“No THANKS!” I practically shouted, and before she could say anything else I turned around and stormed down a footpath where the car couldn’t follow. Shay’s mom probably thought I was insane but I didn’t care. Adults think they can be such dicks to kids.
It took less than five minutes to get to the streetcar stop anyways. I waited under the glass shelter with my hood up, watching the street for a big, beige SUV and thinking about how much I hated Shay’s mom. I took out my phone to see if Shay had texted me about it, but it was dead.
When the streetcar came it was almost empty. There was only one other passenger, a man wearing a crinkly windbreaker. The sleeves had green and purple triangles that went up and down like alligator teeth. I sat near the back and lay down on the seats, making a pillow with my backpack. The ride was long, and sometimes I fell asleep, but this time I just stared at the seat in front of me until the driver yelled out my stop.
My apartment building was only ten minutes from King Street if you took a shortcut through the parking lot behind a grocery store. The store closed early and the lot was pretty much empty. I could hear my footsteps echoing off the brick walls.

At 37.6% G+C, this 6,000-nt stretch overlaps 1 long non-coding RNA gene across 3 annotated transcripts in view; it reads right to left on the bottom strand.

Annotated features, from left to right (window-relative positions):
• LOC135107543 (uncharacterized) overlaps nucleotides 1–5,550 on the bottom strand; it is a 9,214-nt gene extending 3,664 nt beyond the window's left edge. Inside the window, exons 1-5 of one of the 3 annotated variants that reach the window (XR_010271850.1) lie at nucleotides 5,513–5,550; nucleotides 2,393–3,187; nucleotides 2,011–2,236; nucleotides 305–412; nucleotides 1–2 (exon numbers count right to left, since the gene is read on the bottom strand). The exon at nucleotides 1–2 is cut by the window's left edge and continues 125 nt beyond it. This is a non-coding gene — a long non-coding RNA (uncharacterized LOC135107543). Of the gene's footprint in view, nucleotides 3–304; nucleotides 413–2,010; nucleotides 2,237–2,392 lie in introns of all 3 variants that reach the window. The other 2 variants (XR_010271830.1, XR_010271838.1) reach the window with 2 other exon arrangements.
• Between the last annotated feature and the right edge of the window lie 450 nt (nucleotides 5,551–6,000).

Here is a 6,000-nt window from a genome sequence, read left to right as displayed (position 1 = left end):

I started kicking a soda can. It was perfectly round with no dents, so I kicked it gently with the inside of my foot. It kept me company through the parking lot like a dog I was walking, but when I got to the intersection the can rolled into the street and got crushed by a car. I guess it was a good thing I never had a dog.
Whenever I have a can of soda, I always worry how much of it is left. You can pick it up and shake it and feel for the weight and listen to the sloshing but that never really tells you how much is in there. The only real way to know is to take a sip and feel with your tongue how much is left. But then, once you’ve taken a sip and put it back down, the problem starts all over again. You don’t know how much soda is really left because you don’t know how much you drank. And the last time you checked, the situation was entirely different. And so, you have to take another sip. And then, without having really wanted to, you’ve wasted your whole can of soda just checking how much soda you had left for later. Lately I’ve been thinking about soda cans whenever I get nervous.